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Research Centers Feud, Offer Glimpse into Heated Debate Over Immigration Reform

A feud between two nationally known immigration research centers supposedly dedicated to conducting non-partisan, unbiased research foreshadows likely political divisions in the upcoming national immigration reform debate.

The Center for Immigration Studies, a pro-strict immigration enforcement think tank, blasted a report released this week from the liberal-leaning Migration Policy Institute. The report concluded that the federal government has spent $187 billion over the last 26 years on immigration enforcement, which CIS labeled as “bogus” and an “attempt to help sell the President’s immigration agenda.”

MPI vehemently denied the accusations.

Evidently, even typically civil and mostly nonpolitical think tanks can’t avoid getting political over immigration.

CIS, which favors restricting illegal and legal immigration, believes the MPI report misleadingly suggests that more than enough funding has been given to federal immigration enforcement. The center believes the government needs to do a better job enforcing immigration laws already on the books before changing or adding new ones.

“I couldn’t help but think they were being deliberatively manipulative,” said Jessica Vaughn, Director of Policy Studies at CSI. “Frankly, it took just a few hours to see that they were way off on the budget.”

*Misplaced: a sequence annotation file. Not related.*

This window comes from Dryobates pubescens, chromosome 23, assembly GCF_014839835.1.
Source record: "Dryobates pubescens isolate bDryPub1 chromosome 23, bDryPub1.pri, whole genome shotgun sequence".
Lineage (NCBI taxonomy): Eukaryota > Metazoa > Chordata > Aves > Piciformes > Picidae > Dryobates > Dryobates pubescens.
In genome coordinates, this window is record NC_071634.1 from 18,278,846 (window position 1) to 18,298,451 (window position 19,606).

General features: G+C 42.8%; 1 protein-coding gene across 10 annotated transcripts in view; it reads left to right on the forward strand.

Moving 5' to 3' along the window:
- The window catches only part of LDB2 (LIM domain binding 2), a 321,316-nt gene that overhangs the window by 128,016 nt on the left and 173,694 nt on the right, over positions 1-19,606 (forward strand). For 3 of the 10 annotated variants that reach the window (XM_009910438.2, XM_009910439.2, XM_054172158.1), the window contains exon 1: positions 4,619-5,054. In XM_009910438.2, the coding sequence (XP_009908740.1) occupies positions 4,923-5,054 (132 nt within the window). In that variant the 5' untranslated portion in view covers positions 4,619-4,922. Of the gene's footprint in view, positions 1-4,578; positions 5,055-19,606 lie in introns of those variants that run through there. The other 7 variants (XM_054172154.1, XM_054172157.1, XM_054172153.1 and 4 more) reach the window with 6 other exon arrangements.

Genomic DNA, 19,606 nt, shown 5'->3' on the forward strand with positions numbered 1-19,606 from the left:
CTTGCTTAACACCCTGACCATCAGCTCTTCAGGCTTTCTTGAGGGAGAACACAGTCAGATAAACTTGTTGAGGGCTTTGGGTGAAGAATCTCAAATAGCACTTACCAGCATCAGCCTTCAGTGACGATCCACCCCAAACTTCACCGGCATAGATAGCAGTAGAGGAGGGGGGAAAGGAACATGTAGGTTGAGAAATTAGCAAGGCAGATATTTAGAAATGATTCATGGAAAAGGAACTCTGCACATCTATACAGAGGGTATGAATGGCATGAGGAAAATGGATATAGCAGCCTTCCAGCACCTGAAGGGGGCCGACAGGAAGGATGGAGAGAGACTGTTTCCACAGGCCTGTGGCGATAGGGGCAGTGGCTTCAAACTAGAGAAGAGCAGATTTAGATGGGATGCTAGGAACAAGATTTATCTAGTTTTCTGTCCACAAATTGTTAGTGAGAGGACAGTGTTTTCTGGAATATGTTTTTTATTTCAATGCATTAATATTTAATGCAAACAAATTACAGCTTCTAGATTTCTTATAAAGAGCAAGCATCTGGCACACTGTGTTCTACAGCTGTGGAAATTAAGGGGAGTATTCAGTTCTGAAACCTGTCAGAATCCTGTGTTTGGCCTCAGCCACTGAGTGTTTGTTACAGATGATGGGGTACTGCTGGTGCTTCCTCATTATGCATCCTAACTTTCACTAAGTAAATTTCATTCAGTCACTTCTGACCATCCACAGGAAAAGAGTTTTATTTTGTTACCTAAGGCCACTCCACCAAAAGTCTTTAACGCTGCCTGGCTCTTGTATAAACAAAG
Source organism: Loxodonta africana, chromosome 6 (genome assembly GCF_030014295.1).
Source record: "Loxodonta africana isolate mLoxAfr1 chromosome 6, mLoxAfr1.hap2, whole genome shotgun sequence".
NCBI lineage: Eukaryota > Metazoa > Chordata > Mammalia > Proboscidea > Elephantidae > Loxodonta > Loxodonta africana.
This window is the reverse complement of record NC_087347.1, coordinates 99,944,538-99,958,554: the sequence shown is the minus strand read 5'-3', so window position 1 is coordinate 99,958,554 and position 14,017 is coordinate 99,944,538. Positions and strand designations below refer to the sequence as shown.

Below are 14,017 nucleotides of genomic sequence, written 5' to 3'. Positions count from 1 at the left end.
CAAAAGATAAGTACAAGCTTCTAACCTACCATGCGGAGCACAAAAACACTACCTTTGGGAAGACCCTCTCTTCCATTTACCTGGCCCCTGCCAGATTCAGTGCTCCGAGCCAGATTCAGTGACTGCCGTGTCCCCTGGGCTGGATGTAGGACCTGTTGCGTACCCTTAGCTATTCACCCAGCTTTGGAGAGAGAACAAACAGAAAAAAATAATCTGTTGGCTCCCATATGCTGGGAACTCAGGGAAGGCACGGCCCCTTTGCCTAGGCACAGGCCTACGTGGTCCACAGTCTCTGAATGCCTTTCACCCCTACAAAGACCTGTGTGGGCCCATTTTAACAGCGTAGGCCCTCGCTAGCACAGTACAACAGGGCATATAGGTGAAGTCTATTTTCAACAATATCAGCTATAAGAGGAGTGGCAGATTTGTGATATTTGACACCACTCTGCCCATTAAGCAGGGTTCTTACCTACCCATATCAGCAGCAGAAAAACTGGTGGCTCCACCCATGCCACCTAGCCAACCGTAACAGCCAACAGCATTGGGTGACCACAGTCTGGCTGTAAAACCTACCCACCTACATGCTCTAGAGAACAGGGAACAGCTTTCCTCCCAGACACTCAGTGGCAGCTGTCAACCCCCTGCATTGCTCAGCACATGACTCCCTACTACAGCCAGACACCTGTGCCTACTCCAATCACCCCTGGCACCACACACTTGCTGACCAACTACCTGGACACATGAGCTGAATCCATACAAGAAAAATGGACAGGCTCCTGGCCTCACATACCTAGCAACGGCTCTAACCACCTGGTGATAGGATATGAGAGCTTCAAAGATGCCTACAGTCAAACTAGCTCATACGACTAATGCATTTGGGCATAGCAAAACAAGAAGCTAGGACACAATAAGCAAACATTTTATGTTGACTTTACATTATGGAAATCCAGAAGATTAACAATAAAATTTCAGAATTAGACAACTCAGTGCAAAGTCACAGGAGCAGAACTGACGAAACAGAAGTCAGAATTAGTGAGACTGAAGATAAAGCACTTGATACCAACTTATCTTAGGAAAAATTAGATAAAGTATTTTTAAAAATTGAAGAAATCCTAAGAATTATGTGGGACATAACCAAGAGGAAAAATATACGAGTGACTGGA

CIS accuses MPI of “grossly” inflating immigration enforcement spending totals by tallying  activities from three Department of Homeland Security agencies that supposedly do not enforce immigration laws.

MPI  took exception to the accusation that their two-year, 182 page study serves the White House by deliberately pushing “misleading research” that would support Obama’s push for comprehensive immigration reform.

“If you look at CIS’s research, I don’t think you see the same kind of rigor,” a top MPI researcher who directed the country’s immigration system in the 1990s.

“This particular report offers no policy recommendations,” Meissner said. “We have not suggested any reductions in funding anywhere. This is a report we would have issued regardless of who was president.”

She added that the CIS was out of line in its attack.

“That is an outdated notion, there is now substantial funding, and a modernized system, the system can be improved, but we need to talk about the issues,” Meissner explained.

Nestor Rodriguez, sociology professor at the University of Texas who has researched immigration for more than 40 years, is not surprised by the bickering between both organizations over this thorny issue.

“There are two levels of debate, the scientific, and then there is the political level,” Rodriguez said. “Even research organizations are affected by that, it’s ultimately up to the individual to take a good hard look at the data and decide from there.”


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